Council approves funding request to combat vandalism and graffiti in Lynnwood parks

During its Feb. 27 business meeting, the Lynnwood City Council approved a funding request from the Parks, Recreation and Cultural Arts department to combat a recent surge in vandalism. 

The proposal, first introduced during the council’s Feb. 21 work session on Feb. 21included a request that the city use $388,432 of its ARPA (American Rescue Plan Act) funds to hire two temporary employees and improve security measures.

Mike Davidson gestures to his neighbors and fellow volunteers as he asks the council to support their efforts in combatting graffiti.

Although most parks have security cameras, the funding will expand the security system across smaller parks and provide additional coverage in places that could use more supervision. The footage will be reviewed by the two new employees, who will then report any pertinent information. Their main job function is to cover, report and document instances of graffiti. They will also track public equipment requiring new parts and patrol for homeless encampments. Members of the public, notably those in the Meadowdale neighborhood, have spent their own money to purchase paint and supplies to cover repeated instances of graffiti, so an idea was proposed to create a volunteer resource booth where individuals can check out supplies.

Councilmember George Hurst moved to amend the motion to take funds from Lynnwood’s general fund instead of its ARPA account. He argued that over 80% of the city’s $9.7 million ARPA fund allocation  — or $8.7 million — has gone to city expenditures. Hurst also mentioned that the city generated more sales tax than expected in 2022, so the general fund could finance the proposal. 

“I really do believe these [ARPA funds] should be used for community needs and not hiring city full-time employees,” said Hurst, citing community proposals such as the Northwest Veterans Museum, a mental health education program for Lynnwood students, a funding request from senior services provider Homage and a family housing academy that educates tenants about their rights.

The amendment failed on a 1-5 vote (Councilmember Josh Binda was absent), with Hurst voting in favor. 

In the vote that followed, the council unanimously approved the request and Parks Director Lynn Sordel – celebrating his birthday that day — thanked the council for the “birthday gift.”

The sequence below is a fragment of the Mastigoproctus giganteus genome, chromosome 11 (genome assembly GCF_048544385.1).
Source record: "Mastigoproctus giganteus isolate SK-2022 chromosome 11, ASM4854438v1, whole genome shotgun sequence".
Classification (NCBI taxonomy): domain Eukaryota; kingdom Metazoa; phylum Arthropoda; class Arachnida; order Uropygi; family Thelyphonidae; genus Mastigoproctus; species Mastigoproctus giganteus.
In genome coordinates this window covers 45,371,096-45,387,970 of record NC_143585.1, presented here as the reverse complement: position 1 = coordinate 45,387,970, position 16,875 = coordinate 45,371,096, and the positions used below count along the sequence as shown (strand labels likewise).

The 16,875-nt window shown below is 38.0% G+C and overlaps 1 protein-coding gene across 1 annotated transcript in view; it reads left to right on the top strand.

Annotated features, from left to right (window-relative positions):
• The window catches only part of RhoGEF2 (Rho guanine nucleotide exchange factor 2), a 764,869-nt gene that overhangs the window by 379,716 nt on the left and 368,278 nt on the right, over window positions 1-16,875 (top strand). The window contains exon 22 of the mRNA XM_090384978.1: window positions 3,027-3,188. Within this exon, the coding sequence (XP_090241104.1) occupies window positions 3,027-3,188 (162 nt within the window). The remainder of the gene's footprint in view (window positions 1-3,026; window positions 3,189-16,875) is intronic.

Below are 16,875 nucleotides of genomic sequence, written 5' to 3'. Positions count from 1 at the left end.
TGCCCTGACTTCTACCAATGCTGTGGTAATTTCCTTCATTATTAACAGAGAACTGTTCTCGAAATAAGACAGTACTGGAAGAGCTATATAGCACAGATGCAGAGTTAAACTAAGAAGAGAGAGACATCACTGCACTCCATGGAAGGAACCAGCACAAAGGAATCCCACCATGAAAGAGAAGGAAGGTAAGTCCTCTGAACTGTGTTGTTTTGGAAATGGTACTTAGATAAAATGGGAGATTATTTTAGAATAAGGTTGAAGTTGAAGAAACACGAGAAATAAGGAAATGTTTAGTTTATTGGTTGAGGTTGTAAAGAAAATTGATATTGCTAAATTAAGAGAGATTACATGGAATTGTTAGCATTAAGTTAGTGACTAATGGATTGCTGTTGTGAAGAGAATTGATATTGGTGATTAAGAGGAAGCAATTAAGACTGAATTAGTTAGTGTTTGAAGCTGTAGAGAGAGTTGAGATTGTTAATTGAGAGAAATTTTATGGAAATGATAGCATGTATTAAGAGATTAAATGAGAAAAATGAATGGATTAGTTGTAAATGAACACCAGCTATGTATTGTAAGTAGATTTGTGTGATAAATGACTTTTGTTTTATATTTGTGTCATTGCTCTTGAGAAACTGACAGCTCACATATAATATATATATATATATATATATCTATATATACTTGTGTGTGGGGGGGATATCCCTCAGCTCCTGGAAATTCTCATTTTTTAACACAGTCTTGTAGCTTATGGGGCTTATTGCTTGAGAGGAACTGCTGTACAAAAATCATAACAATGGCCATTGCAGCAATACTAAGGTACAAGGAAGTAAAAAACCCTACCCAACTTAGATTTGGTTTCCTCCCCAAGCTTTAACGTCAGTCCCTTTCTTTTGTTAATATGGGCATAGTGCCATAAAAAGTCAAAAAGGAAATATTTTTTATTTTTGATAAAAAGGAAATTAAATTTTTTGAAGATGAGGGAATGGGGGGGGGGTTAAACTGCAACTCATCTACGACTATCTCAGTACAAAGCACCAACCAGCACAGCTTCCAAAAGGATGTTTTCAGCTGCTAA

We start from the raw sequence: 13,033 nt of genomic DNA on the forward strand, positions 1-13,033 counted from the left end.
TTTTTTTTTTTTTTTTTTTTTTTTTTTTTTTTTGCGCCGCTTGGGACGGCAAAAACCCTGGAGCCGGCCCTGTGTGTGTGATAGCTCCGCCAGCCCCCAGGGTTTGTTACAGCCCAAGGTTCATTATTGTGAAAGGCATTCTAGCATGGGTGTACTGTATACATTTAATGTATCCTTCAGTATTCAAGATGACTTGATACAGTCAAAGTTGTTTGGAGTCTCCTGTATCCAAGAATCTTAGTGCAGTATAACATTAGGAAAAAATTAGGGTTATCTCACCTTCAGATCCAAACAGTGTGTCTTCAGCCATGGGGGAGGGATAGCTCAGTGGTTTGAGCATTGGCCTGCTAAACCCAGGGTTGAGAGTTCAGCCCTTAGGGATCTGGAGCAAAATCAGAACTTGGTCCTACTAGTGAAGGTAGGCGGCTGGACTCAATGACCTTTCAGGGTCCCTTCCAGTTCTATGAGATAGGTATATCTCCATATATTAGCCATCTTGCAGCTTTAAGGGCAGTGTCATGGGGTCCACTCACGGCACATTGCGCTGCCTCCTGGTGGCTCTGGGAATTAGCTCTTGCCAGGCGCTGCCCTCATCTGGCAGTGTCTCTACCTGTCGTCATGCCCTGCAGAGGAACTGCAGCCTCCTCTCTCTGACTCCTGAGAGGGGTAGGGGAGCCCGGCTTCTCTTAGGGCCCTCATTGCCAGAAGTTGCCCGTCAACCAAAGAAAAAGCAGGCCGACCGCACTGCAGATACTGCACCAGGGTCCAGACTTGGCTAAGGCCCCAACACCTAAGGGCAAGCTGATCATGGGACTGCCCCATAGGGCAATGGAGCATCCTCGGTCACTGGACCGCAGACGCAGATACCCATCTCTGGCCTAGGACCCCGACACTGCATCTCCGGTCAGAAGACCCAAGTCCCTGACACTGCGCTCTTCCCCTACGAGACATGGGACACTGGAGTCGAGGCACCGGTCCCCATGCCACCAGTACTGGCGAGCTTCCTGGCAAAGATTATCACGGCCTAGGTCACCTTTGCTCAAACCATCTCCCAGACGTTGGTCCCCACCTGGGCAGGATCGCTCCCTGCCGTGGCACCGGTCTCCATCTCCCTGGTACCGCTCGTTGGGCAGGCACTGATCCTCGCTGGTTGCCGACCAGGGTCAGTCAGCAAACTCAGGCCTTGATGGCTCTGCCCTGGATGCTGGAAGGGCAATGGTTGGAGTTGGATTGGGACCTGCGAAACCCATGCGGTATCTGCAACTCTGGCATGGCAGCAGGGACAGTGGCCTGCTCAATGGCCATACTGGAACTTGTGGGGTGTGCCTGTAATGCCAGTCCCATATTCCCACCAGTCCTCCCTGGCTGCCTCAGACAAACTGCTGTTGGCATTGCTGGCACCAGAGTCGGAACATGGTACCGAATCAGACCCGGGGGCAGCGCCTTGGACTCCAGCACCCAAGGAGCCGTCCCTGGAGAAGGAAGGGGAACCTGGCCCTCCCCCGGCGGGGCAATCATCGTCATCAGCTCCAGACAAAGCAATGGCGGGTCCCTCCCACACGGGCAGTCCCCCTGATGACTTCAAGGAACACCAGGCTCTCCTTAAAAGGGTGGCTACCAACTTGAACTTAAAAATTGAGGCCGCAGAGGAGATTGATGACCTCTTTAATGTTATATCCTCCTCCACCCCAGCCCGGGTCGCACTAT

Parks Director Sordel thanks the council for his “birthday gift”.

The council also unanimously approved a request from Council President Shannon Sessions on behalf of the Northwest Veterans Museum, the Lynnwood-Alderwood Manor Heritage Association and the Sno-Isle Genealogical Society to recoup lost wages during the pandemic. Each nonprofit organization will receive $2,500 to pay for rent, utilities and upkeep.

Sessions smiles after Councilmember Jim Smith cuts off her presentation by seconding the motion.

In other business, Safe Lynnwood founder Vivian Dong – who led recent protests against the siting of a Lynnwood methadone clinic — and other public commenters said they supported the motion made by Hurst at the Feb. 13 business meeting that would direct Lynnwood’s Department of Business Services to tighten zoning restrictions on essential public facilities. 

“While we’re examining the zoning requirements for the treatment centers, we can also put in low-barrier homeless motel units as well,” said Dong, adding that any changes should be made transparently.

Another public commenter named Nancy requested that the council try to speed up the ongoing construction on 196th Street Southwest, as the project began years ago and driving in the area is challenging due to congestion. 

Finally, the council approved Events Deputy Director Sarah Olson’s request to utilize the Lynnwood Event Center for Mayor Christine Frizzell’s upcoming state of the city address. Each calendar year, the city has four days where it can use the center space without charge to host public events. Frizzell’s state of the city address  – set for Friday, March 5, will use a half day. Olson stated that the pending request from the WAGRO (Washington-Guerrero) Foundation to use the event center for a Day of the Dead celebration had been withdrawn but the festival would proceed without the city use day.

–By Jasmine Contreras-Lewis

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